Hanging 120 years of Nudgee College

For more than 120 years, St Joseph’s Nudgee College has been educating the young men of Queensland and further afield. Today, they have 1570 students, more than 270 of whom are boarders.

For a school with such a long and rich history, keeping track of all their memorabilia is an unenviable task. It’s been taken on by former teacher and now museum curator John Sayer.

Picture Hanging Systems has been working with John to help realise his dream – a museum of the school’s history, where students and members of the public can come and soak up the years of achievements of the school and its former pupils.

The school houses an enviable and varied collection – from Wallabies jerseys, to war medals, to paintings and rare photographs. According to John, the oldest piece of memorabilia at the school is a document called the “House Annals”.

“Each year the Christian Brother in charge of the Brothers' community - and in the early days he also was in charge of the school - was required to write a brief history/account of the happenings in the school and community that year,” John said. “It is a treasure trove of story and insight into the mindset of the day.”

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John added it was “extremely important” to preserve the history of the college.

“The Christian Brothers are diminishing in numbers and even though there have been significant efforts in the 1960s, 1970s, 1980s, 1990s and early 2000s to create archival records, the work of those people is only partially accessible in this present day,’’ he said.

“I believe it is the responsibility of the College to document its history because it is a member of the community and, as such, has the onus of accepting its part in the community's history.

“The picture hanging system the College invested in is the perfect system that allows for a creative use of the considerable vertical space in the old 14' walls,”

“Nudgee College is a significant presence in almost every Queensland town and community by virtue of its alumni and enrollment profile and so many of the lads from local areas have thrived as a result of their time at Boondall. The College has very strong connections across south-east Asia and PNG as well India, the Middle East, the United Kingdom and New Zealand.”

One of John’s aims is to tell a range of different “stories” by displaying the College’s collection – not just sport, but the war years, politics and the type of education that boys receive at the school.

“I think I am heading down the road of attempting to capture the unique way that the Christian Brothers and increasingly in the last 50 years, the wider group of teachers and employees at the College have nurtured the holistic development of the lads in their care,” he said.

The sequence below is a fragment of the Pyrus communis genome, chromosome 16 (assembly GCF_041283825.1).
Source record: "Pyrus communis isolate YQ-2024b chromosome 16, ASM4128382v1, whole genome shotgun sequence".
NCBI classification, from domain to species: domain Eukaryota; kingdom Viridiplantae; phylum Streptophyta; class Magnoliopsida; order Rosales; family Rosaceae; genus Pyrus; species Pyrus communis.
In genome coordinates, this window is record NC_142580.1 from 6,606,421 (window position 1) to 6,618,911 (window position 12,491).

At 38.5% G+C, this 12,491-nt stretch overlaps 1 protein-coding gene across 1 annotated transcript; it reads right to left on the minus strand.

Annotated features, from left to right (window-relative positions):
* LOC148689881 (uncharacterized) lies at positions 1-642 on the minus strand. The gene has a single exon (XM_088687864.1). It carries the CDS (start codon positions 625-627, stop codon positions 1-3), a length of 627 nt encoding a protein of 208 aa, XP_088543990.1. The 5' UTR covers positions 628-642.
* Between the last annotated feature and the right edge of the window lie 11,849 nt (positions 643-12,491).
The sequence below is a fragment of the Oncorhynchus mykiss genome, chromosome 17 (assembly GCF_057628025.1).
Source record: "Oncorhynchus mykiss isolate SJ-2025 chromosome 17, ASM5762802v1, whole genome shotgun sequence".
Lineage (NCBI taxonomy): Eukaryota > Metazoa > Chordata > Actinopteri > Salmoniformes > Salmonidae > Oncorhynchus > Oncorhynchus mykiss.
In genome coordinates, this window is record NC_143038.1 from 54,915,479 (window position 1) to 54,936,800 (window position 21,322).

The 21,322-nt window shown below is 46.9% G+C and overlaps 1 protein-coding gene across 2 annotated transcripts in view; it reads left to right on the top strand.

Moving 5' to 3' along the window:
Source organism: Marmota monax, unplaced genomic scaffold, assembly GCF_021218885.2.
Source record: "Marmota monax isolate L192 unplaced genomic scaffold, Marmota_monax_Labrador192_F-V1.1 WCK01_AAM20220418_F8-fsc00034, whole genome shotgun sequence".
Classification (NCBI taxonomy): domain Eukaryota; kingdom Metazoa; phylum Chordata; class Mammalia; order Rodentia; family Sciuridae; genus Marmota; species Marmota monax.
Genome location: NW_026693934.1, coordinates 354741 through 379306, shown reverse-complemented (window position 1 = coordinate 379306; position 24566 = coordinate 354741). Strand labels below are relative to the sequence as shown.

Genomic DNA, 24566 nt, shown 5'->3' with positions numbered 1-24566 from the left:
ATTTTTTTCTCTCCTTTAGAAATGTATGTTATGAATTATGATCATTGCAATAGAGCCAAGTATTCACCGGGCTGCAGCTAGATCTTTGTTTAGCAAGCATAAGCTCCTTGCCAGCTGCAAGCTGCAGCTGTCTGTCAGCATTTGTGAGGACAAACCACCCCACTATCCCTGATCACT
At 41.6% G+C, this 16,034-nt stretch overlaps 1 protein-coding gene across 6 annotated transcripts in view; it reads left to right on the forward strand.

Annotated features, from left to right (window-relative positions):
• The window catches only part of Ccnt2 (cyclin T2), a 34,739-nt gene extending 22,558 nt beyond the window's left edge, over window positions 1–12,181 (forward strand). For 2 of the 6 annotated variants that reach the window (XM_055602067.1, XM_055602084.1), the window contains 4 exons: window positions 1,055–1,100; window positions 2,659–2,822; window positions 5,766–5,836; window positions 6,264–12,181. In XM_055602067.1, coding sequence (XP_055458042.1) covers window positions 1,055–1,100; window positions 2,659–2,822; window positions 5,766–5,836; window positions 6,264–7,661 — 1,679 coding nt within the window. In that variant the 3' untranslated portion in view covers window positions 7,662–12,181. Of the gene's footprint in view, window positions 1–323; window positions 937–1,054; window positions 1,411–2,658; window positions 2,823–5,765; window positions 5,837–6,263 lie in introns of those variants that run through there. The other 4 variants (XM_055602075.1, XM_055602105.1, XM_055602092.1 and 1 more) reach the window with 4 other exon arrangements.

“This will include a grasp of their studies, living conditions, relationships with each other and the Brothers, teachers and staff who look after the lads. It will attempt to broaden and educate the public perception that all that mattered was rugby.

“Sport is but a conduit to providing access to a wider society. In the early days, the Irish sport of handball was huge at all the Brother schools and so many life lessons were learned on the courts. That experience is lost today as schools have reclaimed the footprint for the building of classrooms and other educational facilities.

“Rugby in particular was the 'playing field' where the Irish catholic lads could mix it with the lads from the other realms of society of the day aka the protestants. Such language is so dated and inappropriate in today's society but it does attempt to frame the perspective of where the College was coming from and why it came that way. That contact opened the gates of acceptance and friendship and contributed amazingly and effectively to a healthier society.”

Kirk Atkins

One of the most important considerations for Picture Hanging Systems was the heritage listing of many of the buildings at the college.

“The picture hanging system the College invested in is the perfect system that allows for a creative use of the considerable vertical space in the old 14' walls,” John said.

“There is no damage to the heritage listed walls and the artifacts can be redeployed quickly and easily as museum occasions dictate. The rail system is almost invisible and does not detract from the visual appeal of the room.”

John says the ease of the system meant that once it was installed, he was able to start hanging the pieces himself.

“It took me about 50 hours to actually hang the pictures and paintings in the museum,’’ he said.

“I was able to do so entirely by myself. I have a very stable and sturdy high ladder and once I knew what I wanted to hang and where I wanted to hang it, all I needed was a spirit level, a tape measure and the confidence to back my own judgement of position and placement.

“I have actually adopted a salon style hanging system. Such a system allows me to group different styles of images together throughout the room and to arrange them in such a way that they tell a story.”

Once John’s immense task is complete, the museum will be opening to the public and the wider school community. In the meantime, Picture Hanging Systems has been helping the college in other areas, installing systems to allow students to display their artwork, and also brightening up the walls of the cafeteria and staff offices.

For more information on displaying artwork on heritage listed walls – or any other kind of walls – contact Picture Hanging Systems in Brisbane, Sydney, Melbourne and Adelaide.